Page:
Ah yes, decisions. The way I figured it. I could either, a) look for another job and endure another months-long process of interview after interview where I’m asked the same useless questions over and over again like “where do you see yourself in 10 years,” and “have you ever been convicted of any felonies,” b) call up Samantha and just have the fucking guts to tell her how I feel instead of settling for drunken hook-ups and awkward conversations, or c) jump.
Cars whizzed by on my right as I looked down at the East River, passing indifferently beneath my feet. I took one last swig from my cup of coffee (maybe there’ll be a Starbucks in hell) and placed it on the ground next to my feet. Grabbing the railing with both hands, I put one foot up, then the next foot, until I was standing on the first rung.
As I stood there for what seemed like hours, contemplating my situation and mulling over my dim prospects, nobody had noticed me or even bothered to ask if I needed the number to a hotline – suicide hotline, sex hotline, anything. But as I put my feet up on the bottom rail, a passing cab honked twice. Maybe it was at me, maybe it was because it’s New York fucking City and that’s what cabbies do, but nevertheless, my heart began to race.
I dropped the top half of my body down over the side and let myself dangle for just a second. At that moment, the wind blew my $8 Kohl’s tie directly up into my face and I was temporarily blinded. My feet landed back on the deck with a hollow, metallic thud.
Suddenly, I wasn’t so sure I wanted to do this after all. I mean, shit, I still had some prospects for the future. There was that important deadline at work on Tuesday and killing myself now after all the work I’d already put into the project would be such a waste, wouldn’t it?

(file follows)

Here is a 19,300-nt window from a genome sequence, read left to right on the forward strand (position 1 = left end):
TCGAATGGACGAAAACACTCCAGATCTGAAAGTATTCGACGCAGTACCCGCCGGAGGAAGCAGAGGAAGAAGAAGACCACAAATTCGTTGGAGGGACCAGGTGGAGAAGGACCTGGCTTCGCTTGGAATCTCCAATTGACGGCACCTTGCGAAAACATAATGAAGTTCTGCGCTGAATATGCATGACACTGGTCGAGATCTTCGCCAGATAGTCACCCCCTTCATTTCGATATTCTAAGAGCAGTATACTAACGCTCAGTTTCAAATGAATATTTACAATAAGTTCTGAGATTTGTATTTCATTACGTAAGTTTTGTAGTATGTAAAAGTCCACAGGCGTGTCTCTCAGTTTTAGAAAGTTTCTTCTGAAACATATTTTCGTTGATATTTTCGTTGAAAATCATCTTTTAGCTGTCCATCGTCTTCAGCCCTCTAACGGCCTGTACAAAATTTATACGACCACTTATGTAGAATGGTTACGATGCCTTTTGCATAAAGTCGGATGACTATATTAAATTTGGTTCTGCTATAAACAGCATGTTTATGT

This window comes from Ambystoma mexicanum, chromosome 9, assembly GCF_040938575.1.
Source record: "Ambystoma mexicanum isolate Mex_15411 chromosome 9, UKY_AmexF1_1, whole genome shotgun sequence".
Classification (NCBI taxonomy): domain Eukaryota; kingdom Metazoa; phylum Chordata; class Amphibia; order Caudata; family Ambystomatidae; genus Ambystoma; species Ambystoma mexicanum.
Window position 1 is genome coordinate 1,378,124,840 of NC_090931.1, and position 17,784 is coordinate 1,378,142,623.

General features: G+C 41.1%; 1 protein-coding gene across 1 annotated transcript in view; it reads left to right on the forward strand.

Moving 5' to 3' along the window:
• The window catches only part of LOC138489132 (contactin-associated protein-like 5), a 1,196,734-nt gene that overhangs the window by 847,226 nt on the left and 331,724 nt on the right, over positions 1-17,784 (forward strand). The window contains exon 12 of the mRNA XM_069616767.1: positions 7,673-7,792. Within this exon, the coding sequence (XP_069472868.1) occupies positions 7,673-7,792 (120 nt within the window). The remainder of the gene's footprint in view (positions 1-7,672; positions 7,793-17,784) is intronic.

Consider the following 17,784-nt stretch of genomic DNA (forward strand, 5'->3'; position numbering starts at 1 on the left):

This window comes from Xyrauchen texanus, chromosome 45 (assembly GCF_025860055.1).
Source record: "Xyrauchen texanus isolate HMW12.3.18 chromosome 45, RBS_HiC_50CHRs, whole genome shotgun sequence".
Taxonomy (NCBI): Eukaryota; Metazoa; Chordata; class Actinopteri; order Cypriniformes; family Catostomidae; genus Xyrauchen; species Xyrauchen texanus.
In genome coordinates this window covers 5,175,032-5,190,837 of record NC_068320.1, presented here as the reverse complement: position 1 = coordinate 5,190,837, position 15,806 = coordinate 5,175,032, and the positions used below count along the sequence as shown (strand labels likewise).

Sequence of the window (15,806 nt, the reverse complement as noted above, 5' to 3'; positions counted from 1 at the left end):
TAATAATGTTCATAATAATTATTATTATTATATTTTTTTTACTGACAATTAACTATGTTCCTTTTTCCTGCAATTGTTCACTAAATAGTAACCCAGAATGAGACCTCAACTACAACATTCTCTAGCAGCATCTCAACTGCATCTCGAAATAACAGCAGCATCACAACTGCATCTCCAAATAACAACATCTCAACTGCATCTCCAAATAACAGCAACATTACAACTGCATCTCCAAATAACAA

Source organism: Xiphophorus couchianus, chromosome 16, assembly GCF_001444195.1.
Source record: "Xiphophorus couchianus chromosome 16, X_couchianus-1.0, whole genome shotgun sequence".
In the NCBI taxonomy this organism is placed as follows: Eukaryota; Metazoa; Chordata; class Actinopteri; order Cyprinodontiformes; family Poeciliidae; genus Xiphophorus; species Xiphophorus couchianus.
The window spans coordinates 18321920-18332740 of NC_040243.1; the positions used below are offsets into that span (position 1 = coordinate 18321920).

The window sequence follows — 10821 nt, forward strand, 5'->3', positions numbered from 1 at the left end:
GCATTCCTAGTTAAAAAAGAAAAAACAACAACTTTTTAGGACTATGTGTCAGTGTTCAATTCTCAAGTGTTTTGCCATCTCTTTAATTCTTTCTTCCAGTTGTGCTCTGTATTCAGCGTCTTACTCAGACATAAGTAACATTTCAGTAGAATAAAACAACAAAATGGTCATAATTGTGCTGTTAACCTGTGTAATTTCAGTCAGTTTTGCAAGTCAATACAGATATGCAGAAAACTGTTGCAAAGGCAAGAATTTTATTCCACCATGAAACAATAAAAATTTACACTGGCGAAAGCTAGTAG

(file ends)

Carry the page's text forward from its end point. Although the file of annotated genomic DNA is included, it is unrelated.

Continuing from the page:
And then there was Samantha. There was always Samantha.
“Hey Sam, I just wanted to let you know that you’re the reason I stopped myself from swan-diving off of the Brooklyn Bridge last Wednesday!”
“OH RAY, HOW FLATTERING! LET’S MAKE LOVE!”
Sounds reasonable, right?
I had already been standing there for over five minutes and I feared that I would begin drawing suspicion from onlookers and passerby who weren’t completely consumed by their iPhone, Blackberry, or trying to imagine what their secretary looks like naked.
And that’s when the panic attack began. The only other time in my life I could ever remember having one was sophomore year at Northwestern when my macroeconomics professor began handing out exam booklets for an exam I completely forgot we were having.
You know the deal though, everything goes white, your stomach starts to flip upside down, and every breath of air you inhale rattles your insides like a tin can in washing machine.
Having a panic attack while you’re in the middle of deciding whether or not to take a leap off of the Brooklyn Bridge is not in the playbook of life for most people. It doesn’t come in the tiny fine print you get when you hit adulthood and it sure as hell wasn’t dealt with in any books I had read or movies I had watched. But here I was, 29 years old, contemplating suicide, and having a fucking panic attack.